In amongst all the fuss with iOS and Android, Mozilla is plugging away on an open source HTML-based alternative OS for mobiles. Thanks to its openness, it means we can get our hands on B2G and put it through its paces.
There's more than one way to view Boot to Gecko: the quick and dirty way that shows most of the system's features and capabilities; and then there is the complete method, this is the way that can lead to hair being ripped out in frustration.
Let's start with the easy way. To view gaia, the UI of Boot to Gecko (B2G), one only needs to download the zip file from the gaia github page, or issue the git clone request from https://github.com/andreasgal/gaia.git.
Take the gaia folder that you now have, and move it inside the web root of a web server. Voila, you can see gaia in most of its glory.
Don't try viewing the raw HTML off the filesystem, as the home screen page will attempt to set up localstorage and will produce mixed results.
The benefit of this approach is that it is dead simple, and runs blazingly quick thanks to the desktop browser client and web server, and the source is easily viewable with the browser's standard developer tools.
Unfortunately, it is incomplete. To fix this we need to compile the sources for the entire B2G project and run it inside the Android emulator. Therefore, we will need to have an environment for building Gecko-based applications and the Android Debug Bridge installed.
If you are running Ubuntu, you are in luck as there is a nice set of detailed instructions for you. For the rest of us, it's time to work out what packages you'll need from your local Linux package management system.I used Fedora x86_64 and, after a great deal of pain, came up with the following command for Fedora users that should install all the development libraries needed:
#yum install glibc.i686 glibc-devel.i686 libstdc++.i686 ncurses-devel.i686 readline-devel.i686 zlib-devel.i686 libXrandr.i686 glibc-static.i686 libstdc++-static.i686
This command is based on this list, but I found that I needed to install the extra -static libs to prevent ld from screaming to high heaven.Once that is done, it's time to clone the B2G repository with the following command:
git clone https://github.com/andreasgal/B2G.git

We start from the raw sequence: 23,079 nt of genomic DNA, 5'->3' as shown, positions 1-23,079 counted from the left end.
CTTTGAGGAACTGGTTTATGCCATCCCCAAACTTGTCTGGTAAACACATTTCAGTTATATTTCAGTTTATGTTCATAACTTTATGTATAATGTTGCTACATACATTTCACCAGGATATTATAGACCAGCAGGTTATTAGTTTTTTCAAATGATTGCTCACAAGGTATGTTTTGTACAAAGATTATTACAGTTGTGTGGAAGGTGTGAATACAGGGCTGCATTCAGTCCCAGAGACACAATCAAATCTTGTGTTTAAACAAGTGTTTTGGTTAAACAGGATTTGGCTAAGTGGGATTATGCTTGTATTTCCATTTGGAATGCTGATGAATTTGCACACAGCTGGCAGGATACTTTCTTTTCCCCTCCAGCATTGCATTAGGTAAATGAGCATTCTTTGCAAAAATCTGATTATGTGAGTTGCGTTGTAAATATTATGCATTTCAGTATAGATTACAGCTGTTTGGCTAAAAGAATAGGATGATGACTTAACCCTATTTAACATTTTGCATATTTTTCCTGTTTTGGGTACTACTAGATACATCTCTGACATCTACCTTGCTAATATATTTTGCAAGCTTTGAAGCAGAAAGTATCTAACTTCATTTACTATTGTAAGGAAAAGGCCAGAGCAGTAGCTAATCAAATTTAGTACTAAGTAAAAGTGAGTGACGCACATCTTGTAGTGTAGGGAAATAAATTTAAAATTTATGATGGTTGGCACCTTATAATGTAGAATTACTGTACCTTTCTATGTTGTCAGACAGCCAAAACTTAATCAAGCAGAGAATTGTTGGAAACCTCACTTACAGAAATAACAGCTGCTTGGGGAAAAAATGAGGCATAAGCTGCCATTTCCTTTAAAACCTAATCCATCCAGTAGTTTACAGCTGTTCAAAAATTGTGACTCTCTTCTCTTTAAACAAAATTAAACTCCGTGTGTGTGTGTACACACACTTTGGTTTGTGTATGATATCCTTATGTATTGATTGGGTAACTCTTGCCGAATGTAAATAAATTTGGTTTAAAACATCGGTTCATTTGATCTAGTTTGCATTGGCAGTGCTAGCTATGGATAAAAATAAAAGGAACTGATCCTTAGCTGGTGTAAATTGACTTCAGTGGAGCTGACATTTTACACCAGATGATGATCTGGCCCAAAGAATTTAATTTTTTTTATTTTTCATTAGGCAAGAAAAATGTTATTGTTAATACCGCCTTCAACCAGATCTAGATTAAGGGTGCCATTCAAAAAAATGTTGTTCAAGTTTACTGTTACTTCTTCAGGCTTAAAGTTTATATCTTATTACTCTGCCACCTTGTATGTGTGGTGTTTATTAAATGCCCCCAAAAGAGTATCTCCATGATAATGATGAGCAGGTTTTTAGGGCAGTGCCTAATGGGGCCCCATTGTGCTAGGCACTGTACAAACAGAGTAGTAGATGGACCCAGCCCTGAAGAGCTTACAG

From this point on, there is no distribution-specific instructions required and the instructions for Building B2G for QEMU Emulator can be followed to the letter (keep in mind that the make sync takes ages and downloads an awful lot of data).
This is where the pain of missing libraries and waiting for compilation to complete really kicked in. I hope your experience occurs more smoothly than the one I had.
Provided that the build environment is correct, after a time you will be able to run Boot to Gecko in the Android emulator. It's a different experience to the browser-based one from above, but at least the screen is rotatable with the standard Ctrl+F11 and Ctrl+F12 key presses when some of the landscape-orientated applications show up.
As a first outing, there is plenty in B2G to like; the interface is patchy, but where the extra effort has been put in, it is slick. As a developer I find the idea of a HTML-based operating system fascinating, and Mozilla has said that it will work to standardise any area where open standards do not exist such as Bluetooth, telephony, near-field communication — allowing others to follow in Mozilla's footsteps.
For a full breakdown of Boot to Gecko, be sure to check out the gallery of its applications.
Some would say that it is a long way from software engineering to journalism, others would correctly argue that it is a mere 10 metres according to the floor plan.During his first five years with CBS Interactive, Chris started his journalistic adventure in 2006 as the Editor of Builder AU after originally joining the company as a programmer.Leaving CBS Interactive in 2010 to follow his deep desire to study the snowdrifts and culinary delights of Canada, Chris based himself in Vancouver and paid for his new snowboarding and poutine cravings as a programmer for a lifestyle gaming startup.Chris returns to CBS in 2011 as the Editor of TechRepublic Australia determined to meld together his programming and journalistic tendencies once and for all.In his free time, Chris is often seen yelling at different operating systems for their own unique failures, avoiding the dreaded tech support calls from relatives, and conducting extensive studies of internets -- he claims he once read an entire one.